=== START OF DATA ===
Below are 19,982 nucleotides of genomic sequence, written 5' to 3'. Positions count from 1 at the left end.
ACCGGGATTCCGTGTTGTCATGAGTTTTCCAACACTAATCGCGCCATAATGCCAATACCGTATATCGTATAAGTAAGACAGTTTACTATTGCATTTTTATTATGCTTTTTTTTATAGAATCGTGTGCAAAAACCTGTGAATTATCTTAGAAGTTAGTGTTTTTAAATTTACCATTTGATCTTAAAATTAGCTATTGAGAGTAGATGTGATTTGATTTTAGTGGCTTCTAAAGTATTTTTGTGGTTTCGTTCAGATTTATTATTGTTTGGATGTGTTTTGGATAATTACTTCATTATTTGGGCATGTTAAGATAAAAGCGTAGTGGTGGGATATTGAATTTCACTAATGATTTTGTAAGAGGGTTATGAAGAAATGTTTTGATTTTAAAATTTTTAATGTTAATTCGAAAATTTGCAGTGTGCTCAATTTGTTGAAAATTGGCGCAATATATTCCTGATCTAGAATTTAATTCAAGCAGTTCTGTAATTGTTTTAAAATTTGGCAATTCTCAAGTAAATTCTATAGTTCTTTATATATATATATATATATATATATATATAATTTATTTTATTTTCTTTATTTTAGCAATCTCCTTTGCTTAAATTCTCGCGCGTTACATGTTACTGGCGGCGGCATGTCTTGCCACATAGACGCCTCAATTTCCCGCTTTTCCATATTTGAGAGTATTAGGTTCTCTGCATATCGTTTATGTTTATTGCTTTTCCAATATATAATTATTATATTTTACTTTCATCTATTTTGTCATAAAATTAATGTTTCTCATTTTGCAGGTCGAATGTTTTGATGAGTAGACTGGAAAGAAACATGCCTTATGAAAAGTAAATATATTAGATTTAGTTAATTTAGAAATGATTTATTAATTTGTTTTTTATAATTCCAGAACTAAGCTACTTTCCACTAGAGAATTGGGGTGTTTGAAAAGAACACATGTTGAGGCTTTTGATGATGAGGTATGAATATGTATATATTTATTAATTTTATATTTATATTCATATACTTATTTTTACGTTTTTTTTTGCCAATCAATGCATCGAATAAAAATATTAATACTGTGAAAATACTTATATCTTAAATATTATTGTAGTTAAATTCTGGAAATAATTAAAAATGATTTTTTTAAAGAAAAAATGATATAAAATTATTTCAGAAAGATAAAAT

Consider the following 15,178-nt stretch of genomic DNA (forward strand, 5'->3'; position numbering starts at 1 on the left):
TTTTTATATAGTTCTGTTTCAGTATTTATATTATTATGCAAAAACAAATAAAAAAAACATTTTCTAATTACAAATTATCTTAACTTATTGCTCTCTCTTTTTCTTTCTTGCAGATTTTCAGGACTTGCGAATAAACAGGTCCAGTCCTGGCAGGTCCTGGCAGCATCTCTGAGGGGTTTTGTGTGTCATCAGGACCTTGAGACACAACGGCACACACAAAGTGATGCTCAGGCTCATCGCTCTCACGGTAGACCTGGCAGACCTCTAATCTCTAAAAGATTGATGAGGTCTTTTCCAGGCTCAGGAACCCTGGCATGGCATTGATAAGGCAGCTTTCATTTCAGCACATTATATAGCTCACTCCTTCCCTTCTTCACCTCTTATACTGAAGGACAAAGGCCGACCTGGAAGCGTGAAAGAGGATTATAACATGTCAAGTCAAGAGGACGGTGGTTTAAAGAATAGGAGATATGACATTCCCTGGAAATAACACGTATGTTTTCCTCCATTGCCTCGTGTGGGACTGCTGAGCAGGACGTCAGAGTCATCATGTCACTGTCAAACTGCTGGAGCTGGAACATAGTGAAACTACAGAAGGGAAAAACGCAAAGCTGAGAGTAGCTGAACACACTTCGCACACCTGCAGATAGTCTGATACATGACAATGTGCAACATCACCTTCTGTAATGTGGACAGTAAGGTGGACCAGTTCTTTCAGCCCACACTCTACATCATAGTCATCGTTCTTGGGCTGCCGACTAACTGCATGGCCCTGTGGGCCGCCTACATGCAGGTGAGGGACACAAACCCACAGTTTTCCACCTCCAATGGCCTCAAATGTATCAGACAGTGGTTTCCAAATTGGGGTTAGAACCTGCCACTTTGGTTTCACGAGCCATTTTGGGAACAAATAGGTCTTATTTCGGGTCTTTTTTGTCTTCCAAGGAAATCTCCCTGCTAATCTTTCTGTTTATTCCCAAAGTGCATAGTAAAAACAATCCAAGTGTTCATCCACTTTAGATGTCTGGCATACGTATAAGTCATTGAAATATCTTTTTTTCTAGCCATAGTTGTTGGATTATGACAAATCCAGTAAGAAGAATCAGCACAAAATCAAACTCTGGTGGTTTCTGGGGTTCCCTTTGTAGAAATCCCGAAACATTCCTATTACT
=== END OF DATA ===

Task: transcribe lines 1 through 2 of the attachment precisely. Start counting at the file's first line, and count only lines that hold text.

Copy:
Below are 19,982 nucleotides of genomic sequence, written 5' to 3'. Positions count from 1 at the left end.
ACCGGGATTCCGTGTTGTCATGAGTTTTCCAACACTAATCGCGCCATAATGCCAATACCGTATATCGTATAAGTAAGACAGTTTACTATTGCATTTTTATTATGCTTTTTTTTATAGAATCGTGTGCAAAAACCTGTGAATTATCTTAGAAGTTAGTGTTTTTAAATTTACCATTTGATCTTAAAATTAGCTATTGAGAGTAGATGTGATTTGATTTTAGTGGCTTCTAAAGTATTTTTGTGGTTTCGTTCAGATTTATTATTGTTTGGATGTGTTTTGGATAATTACTTCATTATTTGGGCATGTTAAGATAAAAGCGTAGTGGTGGGATATTGAATTTCACTAATGATTTTGTAAGAGGGTTATGAAGAAATGTTTTGATTTTAAAATTTTTAATGTTAATTCGAAAATTTGCAGTGTGCTCAATTTGTTGAAAATTGGCGCAATATATTCCTGATCTAGAATTTAATTCAAGCAGTTCTGTAATTGTTTTAAAATTTGGCAATTCTCAAGTAAATTCTATAGTTCTTTATATATATATATATATATATATATATATAATTTATTTTATTTTCTTTATTTTAGCAATCTCCTTTGCTTAAATTCTCGCGCGTTACATGTTACTGGCGGCGGCATGTCTTGCCACATAGACGCCTCAATTTCCCGCTTTTCCATATTTGAGAGTATTAGGTTCTCTGCATATCGTTTATGTTTATTGCTTTTCCAATATATAATTATTATATTTTACTTTCATCTATTTTGTCATAAAATTAATGTTTCTCATTTTGCAGGTCGAATGTTTTGATGAGTAGACTGGAAAGAAACATGCCTTATGAAAAGTAAATATATTAGATTTAGTTAATTTAGAAATGATTTATTAATTTGTTTTTTATAATTCCAGAACTAAGCTACTTTCCACTAGAGAATTGGGGTGTTTGAAAAGAACACATGTTGAGGCTTTTGATGATGAGGTATGAATATGTATATATTTATTAATTTTATATTTATATTCATATACTTATTTTTACGTTTTTTTTTGCCAATCAATGCATCGAATAAAAATATTAATACTGTGAAAATACTTATATCTTAAATATTATTGTAGTTAAATTCTGGAAATAATTAAAAATGATTTTTTTAAAGAAAAAATGATATAAAATTATTTCAGAAAGATAAAAT